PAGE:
Hemp

This state has an active hemp industry or has authorized research. Hemp is a distinct variety of the plant species cannabis sativa L. that contains minimal (less than 1%) amounts of tetrahydrocannabinol (THC), the primary psychoactive ingredient in marijuana. Various parts of the plant can be utilized in the making of textiles, paper, paints, clothing, plastics, cosmetics, foodstuffs, insulation, animal feed, and other products. For more information see NORML’s Industrial Use section.

Medical CBD

This state has passed a medical CBD law allowing for the use of cannabis extracts that are high in CBD and low in THC for any “medical condition” for which a physician recommends it.

Tax Stamps

This state has a marijuana tax stamp law enacted. This law mandates that those who possess marijuana are legally required to purchase and affix state-issued stamps onto his or her contraband. Failure to do so may result in a fine and/or criminal sanction. For more information, see NORML’s report Marijuana Tax Stamp Laws And Penalties.

Tennessee Drugged Driving

In Tennessee, a person is guilty of a DUI if he or she drives or to be in physical control of any motor driven vehicle while under the influence of any intoxicant, marijuana, or narcotic drug. Tenn. Code Ann. § 55-10-401(a) (West 2010).

Affirmative Defense

The fact that any person or persons who drive while under the influence of narcotic drugs, or shall drive while under the influence of barbital drugs, is or has been entitled to use such drugs under the laws of this state, shall not constitute a defense to the violation. Id. § 55-10-402.

Implied Consent

  • Any person who drives a motor vehicle in this state is deemed to have given consent to a test or tests for the purpose of determining the alcoholic content of that person’s blood, a test or tests for the purpose of determining the drug content of the person’s blood, or both tests. Id. § 55-10-406(a)(1).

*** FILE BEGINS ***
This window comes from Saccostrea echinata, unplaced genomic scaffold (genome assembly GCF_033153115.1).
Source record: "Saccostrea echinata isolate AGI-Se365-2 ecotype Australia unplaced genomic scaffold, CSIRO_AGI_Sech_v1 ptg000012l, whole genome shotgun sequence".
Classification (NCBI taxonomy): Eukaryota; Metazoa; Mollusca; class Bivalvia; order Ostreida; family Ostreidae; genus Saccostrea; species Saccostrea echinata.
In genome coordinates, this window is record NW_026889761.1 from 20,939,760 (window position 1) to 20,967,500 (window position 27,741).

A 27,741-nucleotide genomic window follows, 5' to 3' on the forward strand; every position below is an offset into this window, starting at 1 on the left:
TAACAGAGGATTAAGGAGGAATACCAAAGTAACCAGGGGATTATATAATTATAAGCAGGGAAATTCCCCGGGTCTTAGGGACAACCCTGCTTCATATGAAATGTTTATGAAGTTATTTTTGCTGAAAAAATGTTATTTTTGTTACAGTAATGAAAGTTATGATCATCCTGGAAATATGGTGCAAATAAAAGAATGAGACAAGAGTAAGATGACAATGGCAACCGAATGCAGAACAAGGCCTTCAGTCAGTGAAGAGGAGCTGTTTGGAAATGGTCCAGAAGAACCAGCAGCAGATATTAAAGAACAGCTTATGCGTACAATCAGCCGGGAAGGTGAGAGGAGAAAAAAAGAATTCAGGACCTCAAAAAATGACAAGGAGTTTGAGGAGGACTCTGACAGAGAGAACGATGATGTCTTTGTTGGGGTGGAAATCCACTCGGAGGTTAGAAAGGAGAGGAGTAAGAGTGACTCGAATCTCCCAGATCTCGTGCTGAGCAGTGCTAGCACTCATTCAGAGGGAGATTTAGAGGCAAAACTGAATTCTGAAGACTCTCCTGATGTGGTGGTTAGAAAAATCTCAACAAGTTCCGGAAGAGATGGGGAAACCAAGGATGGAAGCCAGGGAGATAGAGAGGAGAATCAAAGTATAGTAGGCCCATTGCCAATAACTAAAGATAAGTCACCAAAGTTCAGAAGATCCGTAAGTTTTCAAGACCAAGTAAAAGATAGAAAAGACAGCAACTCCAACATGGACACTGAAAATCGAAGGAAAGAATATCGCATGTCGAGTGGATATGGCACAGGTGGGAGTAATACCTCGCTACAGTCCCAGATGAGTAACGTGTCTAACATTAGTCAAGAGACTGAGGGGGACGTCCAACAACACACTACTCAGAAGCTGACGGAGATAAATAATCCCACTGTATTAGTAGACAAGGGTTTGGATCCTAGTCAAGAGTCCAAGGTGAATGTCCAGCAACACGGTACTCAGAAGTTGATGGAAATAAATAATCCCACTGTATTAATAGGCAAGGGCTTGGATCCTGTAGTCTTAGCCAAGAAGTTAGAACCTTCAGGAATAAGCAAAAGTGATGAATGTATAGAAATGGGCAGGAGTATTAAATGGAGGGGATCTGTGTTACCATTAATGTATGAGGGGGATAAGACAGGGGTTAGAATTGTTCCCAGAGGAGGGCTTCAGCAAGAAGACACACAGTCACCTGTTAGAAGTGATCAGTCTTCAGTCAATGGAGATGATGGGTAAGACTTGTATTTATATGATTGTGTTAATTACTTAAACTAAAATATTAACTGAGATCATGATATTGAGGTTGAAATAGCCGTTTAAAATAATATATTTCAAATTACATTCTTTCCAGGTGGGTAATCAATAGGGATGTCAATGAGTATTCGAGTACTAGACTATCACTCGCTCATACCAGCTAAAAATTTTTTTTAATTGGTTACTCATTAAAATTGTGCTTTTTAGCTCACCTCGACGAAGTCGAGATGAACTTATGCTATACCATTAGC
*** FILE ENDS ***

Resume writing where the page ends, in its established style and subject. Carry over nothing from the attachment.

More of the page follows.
• If a person refuses to submit to testing, no test shall be given; however, the court shall revoke the license of the driver for a period of one year if the person has no prior convictions, and two years if consent has been withdrawn on another occasion. Tenn. Code Ann. § 55-10-406(4)(A).
  • Driving while intoxicated defendant’s refusal to take blood alcohol test is admissible in court. State v. Ford, 721 S.W.2d 828 (1986).
  • Accused has no right to speak with attorney before deciding whether to submit blood or breath test. State v. Frasier, 914 S.W.2d 467(1996).
  • A person who has been tested may have a qualified professional of their choice perform another test, but driver who has refused to submit to test can not invoke right to blood test at driver’s own expense because he or she was not a ‘person who has been tested.’ Tenn. Code Ann. § 55-10-406 (West 2010); State v. Choate, 667 S.W.2d 111 (1983).

Penalties

  • First offense – fine of not less than $350, nor more than $1,500; driver’s license suspended for 1 year. Tenn. Code Ann. § 55-10-403(a)(1)(A)(i) (West 2010).
  • Second offense (w/i 10 years) – fine of not less than $600, nor more than $3,500; imprisonment for not less than 45 days, nor more than 11 months and 29 days; driver’s license suspended for 2 years; court may mandate participation in a drug treatment program. Id. § 55-10-403(a)(3); Id. § 55-10-403(a)(1)(A)(iv).
  • Third offense (w/i 10 years) – fine of not less than $1,100 nor more than $10,000; imprisonment for not less than 120 days, nor more than 11 months and 29 days; driver’s license suspended not less than 3 years, nor more than 10 years. Id. § 55-10-403(a)(3); Id. § 55-10-403(a)(1)(A)(v).